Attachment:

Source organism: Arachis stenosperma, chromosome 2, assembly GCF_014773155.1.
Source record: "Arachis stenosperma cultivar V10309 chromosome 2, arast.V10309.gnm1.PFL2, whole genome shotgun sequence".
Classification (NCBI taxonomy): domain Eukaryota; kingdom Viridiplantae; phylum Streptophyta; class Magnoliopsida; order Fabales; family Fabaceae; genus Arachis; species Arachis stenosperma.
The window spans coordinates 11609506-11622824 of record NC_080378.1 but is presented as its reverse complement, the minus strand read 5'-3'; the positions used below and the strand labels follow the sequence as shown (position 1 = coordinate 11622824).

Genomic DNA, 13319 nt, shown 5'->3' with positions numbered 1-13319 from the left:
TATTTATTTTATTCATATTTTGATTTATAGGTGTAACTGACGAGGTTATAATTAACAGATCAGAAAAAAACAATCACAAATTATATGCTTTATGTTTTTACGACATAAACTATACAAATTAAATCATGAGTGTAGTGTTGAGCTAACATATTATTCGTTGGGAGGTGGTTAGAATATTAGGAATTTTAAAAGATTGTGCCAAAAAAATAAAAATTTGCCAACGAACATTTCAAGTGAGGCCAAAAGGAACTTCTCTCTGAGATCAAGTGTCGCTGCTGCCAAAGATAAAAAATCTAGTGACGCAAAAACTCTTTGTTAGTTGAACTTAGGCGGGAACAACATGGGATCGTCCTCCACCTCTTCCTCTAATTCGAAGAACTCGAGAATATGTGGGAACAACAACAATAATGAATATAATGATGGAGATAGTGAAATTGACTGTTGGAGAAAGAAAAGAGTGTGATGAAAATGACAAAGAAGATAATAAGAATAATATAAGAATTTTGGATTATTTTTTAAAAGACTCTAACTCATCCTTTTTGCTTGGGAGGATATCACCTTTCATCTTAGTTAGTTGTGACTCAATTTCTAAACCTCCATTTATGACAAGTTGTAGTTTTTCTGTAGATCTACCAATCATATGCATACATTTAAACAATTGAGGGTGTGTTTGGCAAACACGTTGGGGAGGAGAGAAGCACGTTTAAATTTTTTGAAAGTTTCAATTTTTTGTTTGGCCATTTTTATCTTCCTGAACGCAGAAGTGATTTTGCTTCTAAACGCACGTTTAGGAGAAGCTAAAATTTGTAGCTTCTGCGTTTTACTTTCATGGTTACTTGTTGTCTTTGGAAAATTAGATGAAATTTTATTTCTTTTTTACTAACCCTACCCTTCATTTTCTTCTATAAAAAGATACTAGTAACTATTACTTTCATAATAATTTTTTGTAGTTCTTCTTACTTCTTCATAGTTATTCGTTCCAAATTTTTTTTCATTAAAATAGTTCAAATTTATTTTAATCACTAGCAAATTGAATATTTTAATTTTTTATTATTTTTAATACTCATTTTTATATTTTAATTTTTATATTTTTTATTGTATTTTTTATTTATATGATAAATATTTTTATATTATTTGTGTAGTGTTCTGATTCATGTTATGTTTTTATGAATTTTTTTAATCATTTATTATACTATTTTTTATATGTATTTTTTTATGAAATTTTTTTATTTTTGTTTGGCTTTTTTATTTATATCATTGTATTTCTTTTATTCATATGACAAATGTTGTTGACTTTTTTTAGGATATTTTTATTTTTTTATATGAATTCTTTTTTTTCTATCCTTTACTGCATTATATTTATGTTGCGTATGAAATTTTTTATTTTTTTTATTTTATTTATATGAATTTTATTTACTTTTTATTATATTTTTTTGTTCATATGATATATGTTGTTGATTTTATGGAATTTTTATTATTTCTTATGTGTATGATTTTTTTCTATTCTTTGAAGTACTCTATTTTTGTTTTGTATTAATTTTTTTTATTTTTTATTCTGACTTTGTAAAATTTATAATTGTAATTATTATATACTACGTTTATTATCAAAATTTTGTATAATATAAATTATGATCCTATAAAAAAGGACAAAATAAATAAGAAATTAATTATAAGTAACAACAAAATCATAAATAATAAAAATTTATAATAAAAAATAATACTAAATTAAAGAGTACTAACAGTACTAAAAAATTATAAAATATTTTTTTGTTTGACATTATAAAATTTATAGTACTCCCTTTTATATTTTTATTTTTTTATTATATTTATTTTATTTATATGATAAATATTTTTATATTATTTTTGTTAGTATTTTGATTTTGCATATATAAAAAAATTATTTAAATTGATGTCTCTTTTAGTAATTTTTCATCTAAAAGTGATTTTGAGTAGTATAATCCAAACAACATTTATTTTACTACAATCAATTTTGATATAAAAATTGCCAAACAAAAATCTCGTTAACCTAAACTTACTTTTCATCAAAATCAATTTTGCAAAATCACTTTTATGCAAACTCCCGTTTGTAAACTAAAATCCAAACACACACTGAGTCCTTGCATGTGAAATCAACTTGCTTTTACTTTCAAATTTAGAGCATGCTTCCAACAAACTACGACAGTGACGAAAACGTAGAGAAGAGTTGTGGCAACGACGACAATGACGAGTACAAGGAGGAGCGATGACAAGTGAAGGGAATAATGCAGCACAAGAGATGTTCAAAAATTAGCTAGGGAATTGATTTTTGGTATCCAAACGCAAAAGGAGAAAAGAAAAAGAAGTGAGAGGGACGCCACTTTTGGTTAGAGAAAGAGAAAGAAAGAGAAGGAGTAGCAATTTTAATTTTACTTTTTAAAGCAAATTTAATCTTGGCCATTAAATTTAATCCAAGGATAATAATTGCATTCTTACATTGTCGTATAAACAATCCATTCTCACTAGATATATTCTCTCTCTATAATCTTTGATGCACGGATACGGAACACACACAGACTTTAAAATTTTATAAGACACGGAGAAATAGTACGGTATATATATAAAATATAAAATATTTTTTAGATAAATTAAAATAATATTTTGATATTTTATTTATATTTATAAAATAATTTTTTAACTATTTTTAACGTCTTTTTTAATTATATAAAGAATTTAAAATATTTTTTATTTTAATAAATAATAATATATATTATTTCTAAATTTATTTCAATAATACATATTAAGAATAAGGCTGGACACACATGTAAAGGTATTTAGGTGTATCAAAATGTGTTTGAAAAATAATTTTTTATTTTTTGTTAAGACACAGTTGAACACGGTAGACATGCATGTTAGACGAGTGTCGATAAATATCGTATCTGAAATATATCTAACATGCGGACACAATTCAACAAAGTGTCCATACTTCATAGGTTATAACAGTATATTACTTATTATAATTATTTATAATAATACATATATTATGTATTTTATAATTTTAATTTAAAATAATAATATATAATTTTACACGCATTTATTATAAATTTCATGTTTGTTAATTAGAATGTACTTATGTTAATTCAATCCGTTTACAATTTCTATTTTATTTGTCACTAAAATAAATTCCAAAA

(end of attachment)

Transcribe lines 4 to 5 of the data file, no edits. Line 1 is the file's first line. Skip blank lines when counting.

The window spans coordinates 11609506-11622824 of record NC_080378.1 but is presented as its reverse complement, the minus strand read 5'-3'; the positions used below and the strand labels follow the sequence as shown (position 1 = coordinate 11622824).

Genomic DNA, 13319 nt, shown 5'->3' with positions numbered 1-13319 from the left: